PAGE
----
Other platforms may be less proactive. After the 2016 election and a bruising Congressional inquiry into Facebook’s ability to control its social network, the site amassed a team of fact-checkers to flag false information (though not to take it down). Political ads, however, have an exemption when it comes to fact-checking. Facebook CEO Mark Zuckerberg sees policing political information as fundamentally different from health content. In a conversation with journalists in March, he explained his perspective on this issue: “There are broadly trusted authorities . . . [that] can arbitrate which claims are conspiracy theories or hoaxes and what’s trustworthy and what’s not, which makes this a very different dynamic than trying to be referee of political speech.” He reiterated that sentiment this week when he told Fox News that he didn’t think tech platforms should be “arbiters of truth,” an apparent dig at Twitter’s decision to flag … [Read more...] about As health misinformation and politics collide, social networks face a choice
Social networking movie
And that’s where the opportunity comes in: New platforms with missions and models that don’t require endless controversy and conflict may have an opening. There’s a window where venture capitalists may be more likely to invest. There’s a window to focus on individual, niche areas of social engagement without having to worry as much that Facebook or Snap is just going to hire 10 engineers to do the exact same thing. There’s now time to develop a product, attract customers, grow and evolve. Whatever happens next, the uncertainty around Section 230 creates a climate for innovation in social networking that hasn’t existed in years. … [Read more...] about Trump vs. Twitter: Is there a silver lining in the Section 230 fight?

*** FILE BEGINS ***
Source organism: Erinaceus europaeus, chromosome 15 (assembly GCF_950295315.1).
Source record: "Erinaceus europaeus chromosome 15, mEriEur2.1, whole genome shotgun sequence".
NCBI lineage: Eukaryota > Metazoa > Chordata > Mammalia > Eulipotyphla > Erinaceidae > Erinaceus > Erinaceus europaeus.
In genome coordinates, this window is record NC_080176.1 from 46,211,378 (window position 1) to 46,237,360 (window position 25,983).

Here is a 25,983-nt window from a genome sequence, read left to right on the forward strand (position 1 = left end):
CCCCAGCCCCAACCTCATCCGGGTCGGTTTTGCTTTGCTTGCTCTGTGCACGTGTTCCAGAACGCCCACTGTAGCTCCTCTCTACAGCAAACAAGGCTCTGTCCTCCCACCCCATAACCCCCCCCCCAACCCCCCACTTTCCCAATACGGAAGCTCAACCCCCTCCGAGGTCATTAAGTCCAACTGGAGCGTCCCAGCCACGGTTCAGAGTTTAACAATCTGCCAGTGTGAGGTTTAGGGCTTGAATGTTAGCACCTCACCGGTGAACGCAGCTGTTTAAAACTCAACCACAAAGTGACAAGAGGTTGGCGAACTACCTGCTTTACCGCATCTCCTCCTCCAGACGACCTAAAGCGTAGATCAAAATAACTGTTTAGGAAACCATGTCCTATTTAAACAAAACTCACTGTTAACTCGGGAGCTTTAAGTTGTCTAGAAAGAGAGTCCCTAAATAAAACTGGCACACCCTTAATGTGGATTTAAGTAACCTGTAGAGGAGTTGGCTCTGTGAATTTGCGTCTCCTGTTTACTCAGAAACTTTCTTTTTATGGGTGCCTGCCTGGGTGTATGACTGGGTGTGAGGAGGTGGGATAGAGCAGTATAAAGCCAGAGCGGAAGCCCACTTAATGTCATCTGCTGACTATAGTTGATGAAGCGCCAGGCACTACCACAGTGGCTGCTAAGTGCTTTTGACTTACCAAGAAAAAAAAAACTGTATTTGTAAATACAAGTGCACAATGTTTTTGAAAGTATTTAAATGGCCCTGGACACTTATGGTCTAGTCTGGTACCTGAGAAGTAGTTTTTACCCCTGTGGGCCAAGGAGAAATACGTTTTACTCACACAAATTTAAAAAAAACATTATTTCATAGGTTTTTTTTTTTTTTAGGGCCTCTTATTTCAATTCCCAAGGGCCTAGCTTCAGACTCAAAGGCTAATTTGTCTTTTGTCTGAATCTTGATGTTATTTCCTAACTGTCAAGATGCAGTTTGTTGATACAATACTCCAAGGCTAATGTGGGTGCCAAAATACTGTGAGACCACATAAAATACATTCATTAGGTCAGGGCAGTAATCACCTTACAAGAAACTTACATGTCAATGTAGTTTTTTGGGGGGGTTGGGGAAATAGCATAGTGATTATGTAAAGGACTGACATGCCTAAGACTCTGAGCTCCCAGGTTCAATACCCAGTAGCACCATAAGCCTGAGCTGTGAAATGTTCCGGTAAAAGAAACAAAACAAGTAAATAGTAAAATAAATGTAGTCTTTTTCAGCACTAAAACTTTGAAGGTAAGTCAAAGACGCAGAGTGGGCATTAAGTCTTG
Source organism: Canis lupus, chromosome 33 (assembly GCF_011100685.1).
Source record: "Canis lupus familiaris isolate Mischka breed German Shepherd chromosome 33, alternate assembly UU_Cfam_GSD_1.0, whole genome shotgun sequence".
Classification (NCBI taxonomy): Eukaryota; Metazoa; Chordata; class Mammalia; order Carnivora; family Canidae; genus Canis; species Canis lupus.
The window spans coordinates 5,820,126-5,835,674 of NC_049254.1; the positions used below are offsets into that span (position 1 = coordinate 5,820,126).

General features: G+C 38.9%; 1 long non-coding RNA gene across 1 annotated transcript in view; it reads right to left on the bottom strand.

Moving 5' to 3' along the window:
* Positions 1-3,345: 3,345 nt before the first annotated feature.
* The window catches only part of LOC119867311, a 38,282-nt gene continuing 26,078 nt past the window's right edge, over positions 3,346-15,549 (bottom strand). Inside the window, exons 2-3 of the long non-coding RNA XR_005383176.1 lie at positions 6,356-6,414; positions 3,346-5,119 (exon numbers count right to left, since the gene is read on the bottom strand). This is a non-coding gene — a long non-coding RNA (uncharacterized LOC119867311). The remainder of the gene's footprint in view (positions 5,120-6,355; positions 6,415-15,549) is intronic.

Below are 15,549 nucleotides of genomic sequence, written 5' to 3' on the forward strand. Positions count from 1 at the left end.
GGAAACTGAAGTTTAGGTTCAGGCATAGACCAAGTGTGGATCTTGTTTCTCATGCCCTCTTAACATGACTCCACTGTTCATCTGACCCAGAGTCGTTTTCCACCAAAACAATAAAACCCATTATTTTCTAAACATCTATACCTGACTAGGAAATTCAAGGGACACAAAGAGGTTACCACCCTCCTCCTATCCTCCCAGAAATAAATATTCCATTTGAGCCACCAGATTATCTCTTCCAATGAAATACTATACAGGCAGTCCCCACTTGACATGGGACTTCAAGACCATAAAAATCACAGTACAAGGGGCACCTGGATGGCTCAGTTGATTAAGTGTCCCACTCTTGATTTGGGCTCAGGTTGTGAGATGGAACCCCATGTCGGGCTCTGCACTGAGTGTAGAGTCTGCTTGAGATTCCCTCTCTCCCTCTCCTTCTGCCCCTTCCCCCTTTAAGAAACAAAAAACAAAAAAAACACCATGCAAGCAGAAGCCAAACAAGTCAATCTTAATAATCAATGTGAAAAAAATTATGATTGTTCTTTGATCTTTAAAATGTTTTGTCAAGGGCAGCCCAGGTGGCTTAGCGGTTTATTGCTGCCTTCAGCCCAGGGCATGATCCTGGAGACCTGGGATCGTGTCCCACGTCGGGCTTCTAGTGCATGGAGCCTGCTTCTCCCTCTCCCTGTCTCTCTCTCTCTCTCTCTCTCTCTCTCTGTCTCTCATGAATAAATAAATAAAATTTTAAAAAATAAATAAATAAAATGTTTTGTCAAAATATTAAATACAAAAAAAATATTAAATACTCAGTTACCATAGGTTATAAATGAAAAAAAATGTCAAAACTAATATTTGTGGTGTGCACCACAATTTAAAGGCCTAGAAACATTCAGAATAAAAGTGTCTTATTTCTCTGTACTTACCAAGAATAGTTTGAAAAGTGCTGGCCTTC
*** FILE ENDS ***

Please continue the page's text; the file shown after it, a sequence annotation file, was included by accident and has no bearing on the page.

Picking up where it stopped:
Even if the order passed muster in the courts, its workability is questionable. It may enlist the Federal Trade Commission to review complaints about anti-conservative bias from consumers. It could enlist the Federal Communications Commission to reexamine social media’s obligations under Section 230. One FCC commissioner, the Democrat Jessica Rosenworcel, is already expressing doubt. “Social media can be frustrating, but an executive order that would turn the Federal Communications Commission into the president’s speech police is not the answer,” she said in a statement Thursday. … [Read more...] about Trump’s new executive order is a ‘mugging of the First Amendment,’ says Sen. Wyden
The Sur La Table painting was commissioned by Downtown Santa Monica Inc., after its chief executive, Kathleen Rawson, disheartened by the closed businesses in her district, contacted Evan Meyer, chief executive of Beautify and a street artist himself. “Can we do something that can give people some hope?” she asked him. Rawson pulled together a small budget for several “COVID-19 response murals,” as she called them, on the city’s newest canvases. … [Read more...] about Coronavirus pandemic | Murals send a message of hope in grim times
At the same time, not every aspect of COVID-19 behavior is competitive. Take mask-wearing as an example. Although wearing masks in public has taken on political overtones, there is nothing that ought to be competitive about it. Wearing a cloth mask in public benefits other people by reducing potentially disease-carrying droplets in the air, which keeps other people safe. Indeed, it is one of the few behaviors in the pandemic that keeps other people safe without creating a competition between safety and economic activity. … [Read more...] about How COVID-19 teaches us that succeeding and winning are different